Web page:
Parting Shot

Elijah Wood

- —H. Alan Scott

The horrors of Ted Bundy are well documented. That said, The work of one FBI agent, Bill Hagmaier, who worked tirelessly to get Bundy to admit to his crimes and bring closure to his victim’s families, has never been told until now. “What was intriguing about this particular story was that it wasn’t a film about Ted’s exploits. It wasn’t a film that detailed his violence, and it wasn’t about the trial,” Elijah Wood, who plays Hagmeier opposite Luke Kirby’s electrifyi­ng portrayal of Bundy, says about No Man of God (in theaters and on demand on August 27). “We were trying to get the movie made for about five years.” But once they did, it was clear Wood and Kirby were on to something. “I’m in awe of Luke as an actor.” Despite the heavy subject matter, the production offered the cast a sense of relief after months of isolation because of the coronaviru­s pandemic. “As crazy as it sounds for a movie that is dealing in this sort of darkness, there was a lot of levity on set, and a lot of joy just engaging with people after lockdown.”

What about Bill’s story made you want to do No Man of God?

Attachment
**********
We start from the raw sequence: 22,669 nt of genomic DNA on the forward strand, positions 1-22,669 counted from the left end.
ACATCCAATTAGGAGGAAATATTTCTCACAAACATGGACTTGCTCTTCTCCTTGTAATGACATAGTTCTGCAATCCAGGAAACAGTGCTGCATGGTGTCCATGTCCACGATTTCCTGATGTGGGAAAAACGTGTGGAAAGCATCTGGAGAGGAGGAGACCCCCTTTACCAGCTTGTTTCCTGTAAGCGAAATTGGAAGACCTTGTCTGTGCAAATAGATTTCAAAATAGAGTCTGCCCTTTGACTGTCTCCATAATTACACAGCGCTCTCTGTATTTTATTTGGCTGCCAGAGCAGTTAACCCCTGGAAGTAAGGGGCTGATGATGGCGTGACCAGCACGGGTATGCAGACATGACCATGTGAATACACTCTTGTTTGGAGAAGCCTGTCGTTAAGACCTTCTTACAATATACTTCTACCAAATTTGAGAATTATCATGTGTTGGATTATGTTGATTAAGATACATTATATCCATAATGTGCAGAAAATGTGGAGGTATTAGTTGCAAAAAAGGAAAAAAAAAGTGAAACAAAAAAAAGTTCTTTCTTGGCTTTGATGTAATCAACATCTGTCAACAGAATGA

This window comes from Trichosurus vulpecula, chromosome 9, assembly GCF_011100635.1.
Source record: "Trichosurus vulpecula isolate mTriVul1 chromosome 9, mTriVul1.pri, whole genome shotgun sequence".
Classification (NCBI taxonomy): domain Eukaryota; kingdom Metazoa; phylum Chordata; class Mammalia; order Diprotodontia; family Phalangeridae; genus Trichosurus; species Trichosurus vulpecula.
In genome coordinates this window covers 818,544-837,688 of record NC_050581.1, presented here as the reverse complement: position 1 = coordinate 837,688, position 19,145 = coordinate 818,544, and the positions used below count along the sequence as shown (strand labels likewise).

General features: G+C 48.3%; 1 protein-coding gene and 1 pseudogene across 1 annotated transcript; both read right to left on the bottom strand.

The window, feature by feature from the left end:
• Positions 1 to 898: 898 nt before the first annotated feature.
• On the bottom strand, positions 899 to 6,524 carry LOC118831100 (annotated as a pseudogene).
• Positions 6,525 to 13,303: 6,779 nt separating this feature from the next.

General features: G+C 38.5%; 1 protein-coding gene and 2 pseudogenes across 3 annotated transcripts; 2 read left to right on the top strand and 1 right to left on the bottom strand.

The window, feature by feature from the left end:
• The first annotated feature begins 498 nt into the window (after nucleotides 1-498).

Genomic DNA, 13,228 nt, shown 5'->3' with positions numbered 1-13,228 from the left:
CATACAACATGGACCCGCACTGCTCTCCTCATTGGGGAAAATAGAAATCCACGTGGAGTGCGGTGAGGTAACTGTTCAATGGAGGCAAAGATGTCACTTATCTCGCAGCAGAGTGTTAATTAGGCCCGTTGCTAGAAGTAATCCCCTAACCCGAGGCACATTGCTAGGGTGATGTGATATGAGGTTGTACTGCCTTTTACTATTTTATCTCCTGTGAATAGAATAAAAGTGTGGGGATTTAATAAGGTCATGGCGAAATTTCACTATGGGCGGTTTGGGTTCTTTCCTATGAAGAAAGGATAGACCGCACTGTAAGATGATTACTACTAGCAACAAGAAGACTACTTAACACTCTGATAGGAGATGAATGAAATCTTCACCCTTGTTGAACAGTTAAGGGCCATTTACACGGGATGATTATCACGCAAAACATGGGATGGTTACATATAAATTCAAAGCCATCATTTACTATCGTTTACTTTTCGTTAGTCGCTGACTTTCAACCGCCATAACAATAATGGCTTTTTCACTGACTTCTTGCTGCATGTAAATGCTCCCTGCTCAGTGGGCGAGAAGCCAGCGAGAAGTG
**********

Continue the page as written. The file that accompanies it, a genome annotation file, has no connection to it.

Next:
It was a different story that we’d never heard before. I’ve read a fair amount about Ted, and I didn’t know anything about this particular relationsh­ip. He considered Bill to be his best friend. He actually willed all of his earthly possession­s to him when he died.

What was it like sitting across from Luke Kirby as Ted Bundy?

Remarkable. Luke had a very different journey in this film, obviously. He was sort of touching the void in a way that I didn’t have to. Sitting opposite him as Ted, it was definitely uncanny at times.

How do you find projects to produce and do you decide the ones you also want to act in?

It’s very much a heart response. I’m never thinking about it from the perspectiv­e of acting in any of them. In every case, my producing partners have had to shift my focus and go, you might want to consider this. That was the case on No Man of God.

It’s the 20th anniversar­y of The Lord of the Rings. What impact did those films have on your career?

Getting to work on something of that size and scale and scope was life changing. I was 18 when I flew to New Zealand, and I was 22 when we finished; those were really formative years. I think most about the profound impact they had on my life.

“It was a different story that we’d never heard before.”

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